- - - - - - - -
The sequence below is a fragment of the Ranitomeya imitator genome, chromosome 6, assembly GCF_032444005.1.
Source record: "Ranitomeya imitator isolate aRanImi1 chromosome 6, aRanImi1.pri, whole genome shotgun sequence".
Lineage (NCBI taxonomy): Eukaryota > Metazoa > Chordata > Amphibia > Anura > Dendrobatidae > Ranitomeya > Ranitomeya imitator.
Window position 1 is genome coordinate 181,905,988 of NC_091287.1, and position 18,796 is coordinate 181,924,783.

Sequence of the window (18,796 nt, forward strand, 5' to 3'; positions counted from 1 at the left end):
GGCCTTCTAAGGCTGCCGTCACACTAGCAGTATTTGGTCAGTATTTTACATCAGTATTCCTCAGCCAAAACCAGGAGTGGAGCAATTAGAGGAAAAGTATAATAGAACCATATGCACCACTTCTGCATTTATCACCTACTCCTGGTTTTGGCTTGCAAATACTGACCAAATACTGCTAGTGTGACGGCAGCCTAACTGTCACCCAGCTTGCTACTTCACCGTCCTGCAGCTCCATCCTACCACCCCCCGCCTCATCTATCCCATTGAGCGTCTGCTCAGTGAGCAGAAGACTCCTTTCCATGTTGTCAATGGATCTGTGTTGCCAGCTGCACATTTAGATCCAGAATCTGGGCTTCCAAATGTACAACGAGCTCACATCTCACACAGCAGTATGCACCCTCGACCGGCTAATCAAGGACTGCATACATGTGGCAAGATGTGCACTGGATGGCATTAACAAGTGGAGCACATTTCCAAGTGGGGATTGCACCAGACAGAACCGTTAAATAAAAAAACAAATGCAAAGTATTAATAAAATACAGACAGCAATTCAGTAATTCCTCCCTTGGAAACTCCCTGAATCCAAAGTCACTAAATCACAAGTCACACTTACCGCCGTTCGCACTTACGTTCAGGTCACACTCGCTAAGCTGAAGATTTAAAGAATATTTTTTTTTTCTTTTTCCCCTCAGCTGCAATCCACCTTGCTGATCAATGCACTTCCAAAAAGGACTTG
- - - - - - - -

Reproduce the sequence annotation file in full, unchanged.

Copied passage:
The sequence below is a fragment of the Ranitomeya imitator genome, chromosome 6, assembly GCF_032444005.1.
Source record: "Ranitomeya imitator isolate aRanImi1 chromosome 6, aRanImi1.pri, whole genome shotgun sequence".
Lineage (NCBI taxonomy): Eukaryota > Metazoa > Chordata > Amphibia > Anura > Dendrobatidae > Ranitomeya > Ranitomeya imitator.
Window position 1 is genome coordinate 181,905,988 of NC_091287.1, and position 18,796 is coordinate 181,924,783.

Sequence of the window (18,796 nt, forward strand, 5' to 3'; positions counted from 1 at the left end):
GGCCTTCTAAGGCTGCCGTCACACTAGCAGTATTTGGTCAGTATTTTACATCAGTATTCCTCAGCCAAAACCAGGAGTGGAGCAATTAGAGGAAAAGTATAATAGAACCATATGCACCACTTCTGCATTTATCACCTACTCCTGGTTTTGGCTTGCAAATACTGACCAAATACTGCTAGTGTGACGGCAGCCTAACTGTCACCCAGCTTGCTACTTCACCGTCCTGCAGCTCCATCCTACCACCCCCCGCCTCATCTATCCCATTGAGCGTCTGCTCAGTGAGCAGAAGACTCCTTTCCATGTTGTCAATGGATCTGTGTTGCCAGCTGCACATTTAGATCCAGAATCTGGGCTTCCAAATGTACAACGAGCTCACATCTCACACAGCAGTATGCACCCTCGACCGGCTAATCAAGGACTGCATACATGTGGCAAGATGTGCACTGGATGGCATTAACAAGTGGAGCACATTTCCAAGTGGGGATTGCACCAGACAGAACCGTTAAATAAAAAAACAAATGCAAAGTATTAATAAAATACAGACAGCAATTCAGTAATTCCTCCCTTGGAAACTCCCTGAATCCAAAGTCACTAAATCACAAGTCACACTTACCGCCGTTCGCACTTACGTTCAGGTCACACTCGCTAAGCTGAAGATTTAAAGAATATTTTTTTTTTCTTTTTCCCCTCAGCTGCAATCCACCTTGCTGATCAATGCACTTCCAAAAAGGACTTG